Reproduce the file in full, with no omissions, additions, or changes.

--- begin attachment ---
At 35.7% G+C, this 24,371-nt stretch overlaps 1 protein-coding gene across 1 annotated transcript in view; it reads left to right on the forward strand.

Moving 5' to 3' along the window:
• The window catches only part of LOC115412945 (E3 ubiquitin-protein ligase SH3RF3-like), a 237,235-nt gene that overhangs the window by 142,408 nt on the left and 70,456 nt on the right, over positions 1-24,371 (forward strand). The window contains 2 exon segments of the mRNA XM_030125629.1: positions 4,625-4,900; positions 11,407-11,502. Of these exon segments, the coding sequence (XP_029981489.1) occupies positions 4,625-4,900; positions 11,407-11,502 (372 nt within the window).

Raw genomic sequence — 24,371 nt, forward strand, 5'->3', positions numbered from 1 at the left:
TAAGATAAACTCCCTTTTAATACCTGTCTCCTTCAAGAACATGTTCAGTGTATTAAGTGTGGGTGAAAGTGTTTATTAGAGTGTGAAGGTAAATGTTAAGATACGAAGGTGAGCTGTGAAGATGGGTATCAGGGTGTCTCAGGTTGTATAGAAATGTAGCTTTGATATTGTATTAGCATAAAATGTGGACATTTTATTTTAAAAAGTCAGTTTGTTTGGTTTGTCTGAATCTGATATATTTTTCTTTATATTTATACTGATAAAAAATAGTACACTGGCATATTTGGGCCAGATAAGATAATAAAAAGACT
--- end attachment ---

At 35.7% G+C, this 24,371-nt stretch overlaps 1 protein-coding gene across 1 annotated transcript in view; it reads left to right on the forward strand.

Moving 5' to 3' along the window:
• The window catches only part of LOC115412945 (E3 ubiquitin-protein ligase SH3RF3-like), a 237,235-nt gene that overhangs the window by 142,408 nt on the left and 70,456 nt on the right, over positions 1-24,371 (forward strand). The window contains 2 exon segments of the mRNA XM_030125629.1: positions 4,625-4,900; positions 11,407-11,502. Of these exon segments, the coding sequence (XP_029981489.1) occupies positions 4,625-4,900; positions 11,407-11,502 (372 nt within the window).

Raw genomic sequence — 24,371 nt, forward strand, 5'->3', positions numbered from 1 at the left:
TAAGATAAACTCCCTTTTAATACCTGTCTCCTTCAAGAACATGTTCAGTGTATTAAGTGTGGGTGAAAGTGTTTATTAGAGTGTGAAGGTAAATGTTAAGATACGAAGGTGAGCTGTGAAGATGGGTATCAGGGTGTCTCAGGTTGTATAGAAATGTAGCTTTGATATTGTATTAGCATAAAATGTGGACATTTTATTTTAAAAAGTCAGTTTGTTTGGTTTGTCTGAATCTGATATATTTTTCTTTATATTTATACTGATAAAAAATAGTACACTGGCATATTTGGGCCAGATAAGATAATAAAAAGACT